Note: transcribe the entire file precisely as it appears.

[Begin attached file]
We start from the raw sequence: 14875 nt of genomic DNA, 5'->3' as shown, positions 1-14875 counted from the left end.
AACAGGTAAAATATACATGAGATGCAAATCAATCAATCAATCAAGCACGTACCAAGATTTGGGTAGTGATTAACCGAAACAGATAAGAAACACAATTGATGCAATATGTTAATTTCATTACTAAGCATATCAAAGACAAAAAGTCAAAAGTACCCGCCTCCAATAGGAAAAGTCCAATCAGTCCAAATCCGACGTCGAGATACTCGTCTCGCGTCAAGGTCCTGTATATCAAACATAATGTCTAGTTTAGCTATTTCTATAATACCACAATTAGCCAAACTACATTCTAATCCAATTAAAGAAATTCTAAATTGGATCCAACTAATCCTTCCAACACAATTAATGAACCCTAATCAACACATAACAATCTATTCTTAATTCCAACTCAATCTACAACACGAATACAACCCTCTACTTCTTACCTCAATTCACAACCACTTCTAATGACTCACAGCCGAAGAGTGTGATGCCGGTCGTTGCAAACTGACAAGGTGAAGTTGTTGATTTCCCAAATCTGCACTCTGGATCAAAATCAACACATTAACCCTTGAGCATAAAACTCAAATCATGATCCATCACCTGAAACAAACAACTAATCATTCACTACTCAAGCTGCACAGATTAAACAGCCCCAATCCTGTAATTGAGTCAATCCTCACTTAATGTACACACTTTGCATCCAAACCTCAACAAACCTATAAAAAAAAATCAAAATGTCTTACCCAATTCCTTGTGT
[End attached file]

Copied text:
We start from the raw sequence: 14875 nt of genomic DNA, 5'->3' as shown, positions 1-14875 counted from the left end.
AACAGGTAAAATATACATGAGATGCAAATCAATCAATCAATCAAGCACGTACCAAGATTTGGGTAGTGATTAACCGAAACAGATAAGAAACACAATTGATGCAATATGTTAATTTCATTACTAAGCATATCAAAGACAAAAAGTCAAAAGTACCCGCCTCCAATAGGAAAAGTCCAATCAGTCCAAATCCGACGTCGAGATACTCGTCTCGCGTCAAGGTCCTGTATATCAAACATAATGTCTAGTTTAGCTATTTCTATAATACCACAATTAGCCAAACTACATTCTAATCCAATTAAAGAAATTCTAAATTGGATCCAACTAATCCTTCCAACACAATTAATGAACCCTAATCAACACATAACAATCTATTCTTAATTCCAACTCAATCTACAACACGAATACAACCCTCTACTTCTTACCTCAATTCACAACCACTTCTAATGACTCACAGCCGAAGAGTGTGATGCCGGTCGTTGCAAACTGACAAGGTGAAGTTGTTGATTTCCCAAATCTGCACTCTGGATCAAAATCAACACATTAACCCTTGAGCATAAAACTCAAATCATGATCCATCACCTGAAACAAACAACTAATCATTCACTACTCAAGCTGCACAGATTAAACAGCCCCAATCCTGTAATTGAGTCAATCCTCACTTAATGTACACACTTTGCATCCAAACCTCAACAAACCTATAAAAAAAAATCAAAATGTCTTACCCAATTCCTTGTGT